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New Blood-based Alzheimer's Biomarker Panel Uses Exosomal miRNA

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Exosomes

NEW YORK (GenomeWeb) – Researchers at the University of Melbourne have used unbiased next-generation deep sequencing of exosome-derived microRNAs to identify a signature of 16 blood-based biomarkers predictive of Alzheimer's disease.

In a report published last month in Molecular Psychiatry, sequencing was validated by reverse-transcription quantitative PCR, and the panel was shown to have sensitivity and specificity for predicting the disease of 87 percent and 77 percent, respectively. The research team also demonstrated that the miRNA signature correlated with amyloid neuroimaging, suggesting it could ultimately be used to screen patients with cognitive impairment prior to referral for more involved testing. 

Complicated and invasive tests, like PET and cerebrospinal fluid analyses, are expensive and difficult to access in some regions, Lesley Cheng, lead author on the study, noted in an interview. Blood testing could enable a patient with memory complaints or a family history of Alzheimer's to "not have to worry or spend the money to go through more invasive testing, when it could just be normal aging and nothing to worry about," Cheng said.

With this laudable aspiration of developing non-invasive assays, biodiscovery of blood-based biomarkers is a hot research topic. Critics, however, say that sequencing and PCR-based methods are prone to bias, particularly when evaluating signature nucleic acid levels in blood that may have no causal relationship with disease.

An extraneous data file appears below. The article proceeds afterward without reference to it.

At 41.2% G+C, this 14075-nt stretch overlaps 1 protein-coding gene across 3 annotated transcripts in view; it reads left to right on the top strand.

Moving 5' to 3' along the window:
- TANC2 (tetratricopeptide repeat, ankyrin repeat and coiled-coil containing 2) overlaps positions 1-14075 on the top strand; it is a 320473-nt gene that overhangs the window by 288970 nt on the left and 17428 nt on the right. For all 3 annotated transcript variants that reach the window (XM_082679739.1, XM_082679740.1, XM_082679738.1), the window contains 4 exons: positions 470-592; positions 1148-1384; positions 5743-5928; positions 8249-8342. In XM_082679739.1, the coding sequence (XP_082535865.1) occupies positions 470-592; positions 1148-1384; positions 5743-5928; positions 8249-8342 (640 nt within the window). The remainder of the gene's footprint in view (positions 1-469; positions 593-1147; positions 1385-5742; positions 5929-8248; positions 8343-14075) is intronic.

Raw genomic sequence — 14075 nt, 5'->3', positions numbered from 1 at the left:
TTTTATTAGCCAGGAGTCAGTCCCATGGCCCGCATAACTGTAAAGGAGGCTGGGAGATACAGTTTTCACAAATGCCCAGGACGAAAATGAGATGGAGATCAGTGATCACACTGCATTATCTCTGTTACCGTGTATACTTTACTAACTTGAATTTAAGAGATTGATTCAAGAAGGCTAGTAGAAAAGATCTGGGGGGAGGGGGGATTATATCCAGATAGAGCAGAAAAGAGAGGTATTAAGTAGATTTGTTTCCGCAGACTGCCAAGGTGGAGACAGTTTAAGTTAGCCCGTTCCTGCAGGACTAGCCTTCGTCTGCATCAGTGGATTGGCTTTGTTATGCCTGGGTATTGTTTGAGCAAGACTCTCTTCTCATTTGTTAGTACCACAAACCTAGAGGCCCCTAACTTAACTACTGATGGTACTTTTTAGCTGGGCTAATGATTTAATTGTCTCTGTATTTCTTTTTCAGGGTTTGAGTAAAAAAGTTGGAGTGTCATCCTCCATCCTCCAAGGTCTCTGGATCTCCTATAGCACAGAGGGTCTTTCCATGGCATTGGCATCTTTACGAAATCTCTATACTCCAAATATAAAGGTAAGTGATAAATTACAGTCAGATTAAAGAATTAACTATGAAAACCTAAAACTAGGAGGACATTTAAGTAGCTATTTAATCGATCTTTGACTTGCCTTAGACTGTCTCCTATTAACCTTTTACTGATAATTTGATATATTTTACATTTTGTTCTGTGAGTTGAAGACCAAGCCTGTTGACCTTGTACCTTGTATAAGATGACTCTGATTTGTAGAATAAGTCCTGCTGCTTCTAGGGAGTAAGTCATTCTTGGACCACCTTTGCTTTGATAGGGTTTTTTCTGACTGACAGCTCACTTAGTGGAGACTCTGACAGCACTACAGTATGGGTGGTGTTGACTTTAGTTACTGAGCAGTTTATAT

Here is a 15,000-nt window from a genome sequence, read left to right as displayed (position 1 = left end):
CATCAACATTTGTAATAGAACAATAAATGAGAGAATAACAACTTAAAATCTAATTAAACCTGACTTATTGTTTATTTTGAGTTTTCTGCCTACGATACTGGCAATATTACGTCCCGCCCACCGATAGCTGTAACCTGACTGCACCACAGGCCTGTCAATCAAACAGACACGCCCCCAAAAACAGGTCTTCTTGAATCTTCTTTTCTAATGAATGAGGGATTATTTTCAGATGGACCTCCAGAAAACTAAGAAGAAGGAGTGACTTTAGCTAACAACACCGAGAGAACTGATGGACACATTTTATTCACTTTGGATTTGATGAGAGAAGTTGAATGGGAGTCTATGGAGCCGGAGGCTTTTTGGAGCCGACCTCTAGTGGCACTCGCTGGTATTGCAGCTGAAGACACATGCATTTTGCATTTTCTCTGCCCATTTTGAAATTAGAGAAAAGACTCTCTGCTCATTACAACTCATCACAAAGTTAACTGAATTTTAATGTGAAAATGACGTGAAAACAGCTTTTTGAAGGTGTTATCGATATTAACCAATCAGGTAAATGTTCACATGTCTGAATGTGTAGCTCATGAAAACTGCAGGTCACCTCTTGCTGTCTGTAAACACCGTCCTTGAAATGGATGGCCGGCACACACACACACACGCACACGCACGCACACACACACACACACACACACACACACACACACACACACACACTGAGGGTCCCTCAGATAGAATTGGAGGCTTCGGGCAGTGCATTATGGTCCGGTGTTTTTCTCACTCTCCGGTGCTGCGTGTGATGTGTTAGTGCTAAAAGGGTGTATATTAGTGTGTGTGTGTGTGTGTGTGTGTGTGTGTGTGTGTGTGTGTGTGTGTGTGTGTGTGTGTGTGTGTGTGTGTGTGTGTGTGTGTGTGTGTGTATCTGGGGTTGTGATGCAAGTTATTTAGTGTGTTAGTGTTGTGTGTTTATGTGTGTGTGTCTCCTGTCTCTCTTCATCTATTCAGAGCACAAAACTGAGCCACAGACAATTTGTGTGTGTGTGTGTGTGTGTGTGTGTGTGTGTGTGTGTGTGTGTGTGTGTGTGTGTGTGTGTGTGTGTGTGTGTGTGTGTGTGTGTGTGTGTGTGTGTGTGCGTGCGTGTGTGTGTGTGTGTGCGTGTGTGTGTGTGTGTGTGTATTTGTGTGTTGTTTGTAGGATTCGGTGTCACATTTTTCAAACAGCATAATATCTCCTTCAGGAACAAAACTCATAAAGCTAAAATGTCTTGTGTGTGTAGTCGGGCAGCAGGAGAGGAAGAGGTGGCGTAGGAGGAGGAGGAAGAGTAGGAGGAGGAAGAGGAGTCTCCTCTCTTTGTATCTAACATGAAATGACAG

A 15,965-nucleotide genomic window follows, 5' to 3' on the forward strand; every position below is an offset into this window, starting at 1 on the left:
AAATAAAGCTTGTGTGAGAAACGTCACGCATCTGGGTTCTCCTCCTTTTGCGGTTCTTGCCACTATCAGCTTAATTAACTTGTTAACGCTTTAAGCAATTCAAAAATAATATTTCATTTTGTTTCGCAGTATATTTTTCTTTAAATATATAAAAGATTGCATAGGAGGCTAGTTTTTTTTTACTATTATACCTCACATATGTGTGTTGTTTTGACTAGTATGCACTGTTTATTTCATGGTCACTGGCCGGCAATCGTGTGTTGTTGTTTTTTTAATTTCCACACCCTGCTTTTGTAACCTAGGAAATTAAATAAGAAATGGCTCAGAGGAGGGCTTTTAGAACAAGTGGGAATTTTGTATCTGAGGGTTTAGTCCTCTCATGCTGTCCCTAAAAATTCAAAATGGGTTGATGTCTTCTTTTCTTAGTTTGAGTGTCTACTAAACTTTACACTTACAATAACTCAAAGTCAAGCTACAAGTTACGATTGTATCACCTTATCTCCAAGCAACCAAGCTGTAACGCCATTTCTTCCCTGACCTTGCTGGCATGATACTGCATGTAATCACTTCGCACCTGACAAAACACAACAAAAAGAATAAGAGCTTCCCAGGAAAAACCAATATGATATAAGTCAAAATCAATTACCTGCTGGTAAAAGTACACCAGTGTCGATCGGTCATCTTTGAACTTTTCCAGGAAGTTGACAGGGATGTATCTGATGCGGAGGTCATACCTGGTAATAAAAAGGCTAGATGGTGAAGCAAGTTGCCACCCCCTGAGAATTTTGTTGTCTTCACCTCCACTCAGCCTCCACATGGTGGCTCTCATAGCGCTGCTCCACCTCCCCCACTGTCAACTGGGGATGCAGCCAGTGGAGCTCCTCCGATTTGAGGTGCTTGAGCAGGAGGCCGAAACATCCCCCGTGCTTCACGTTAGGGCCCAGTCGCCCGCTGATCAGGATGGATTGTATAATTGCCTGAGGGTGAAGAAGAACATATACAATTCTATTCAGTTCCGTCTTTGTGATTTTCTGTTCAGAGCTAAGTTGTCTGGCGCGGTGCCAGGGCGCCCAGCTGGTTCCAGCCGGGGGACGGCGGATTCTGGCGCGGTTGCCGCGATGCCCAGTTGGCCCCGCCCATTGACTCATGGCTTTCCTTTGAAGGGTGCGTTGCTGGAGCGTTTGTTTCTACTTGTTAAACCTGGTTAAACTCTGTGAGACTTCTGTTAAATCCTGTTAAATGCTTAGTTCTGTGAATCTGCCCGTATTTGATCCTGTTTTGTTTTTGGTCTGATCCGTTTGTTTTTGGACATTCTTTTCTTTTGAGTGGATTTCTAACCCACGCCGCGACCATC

For example, issues of reproducibility in blood-based biomarker studies were noted in a recent white paper in Alzheimer's & Dementia, which emphasized standardization of pre-analytical steps as one way to foster cross-validation in research. A recent review in The Journal of Cellular and Molecular Medicine highlighted methodological challenges for analyzing miRNA biomarkers. And preparation of a cDNA library from miRNA remains a problematic step, as reverse transcription has recently been characterized as highly variable

Unlike many previous studies of miRNA biomarkers for Alzheimer's disease, the Melbourne group used purified circulating exosomes from blood serum. A type of microvesicle, miRNA-containing exosomes can be secreted by brain cells, are known to cross the blood-brain barrier, and are protected from RNases in the bloodstream, Cheng said. Thus, it is possible that they may prove to be a more reliable indicator of neurodegenerative disease than other circulating nucleic acids.

The miRNA-containing exosomes for the initial phase of the Melbourne study were derived from blood serum of 49 Alzheimer's patients and controls from the Australian Imaging, Biomarkers, and Lifestyle Flagship Study. There were 1,419 microRNAs detected in this training set, but only 17 showed a significant +/-1.2-fold change between the groups after bioinformatics and statistical analyses.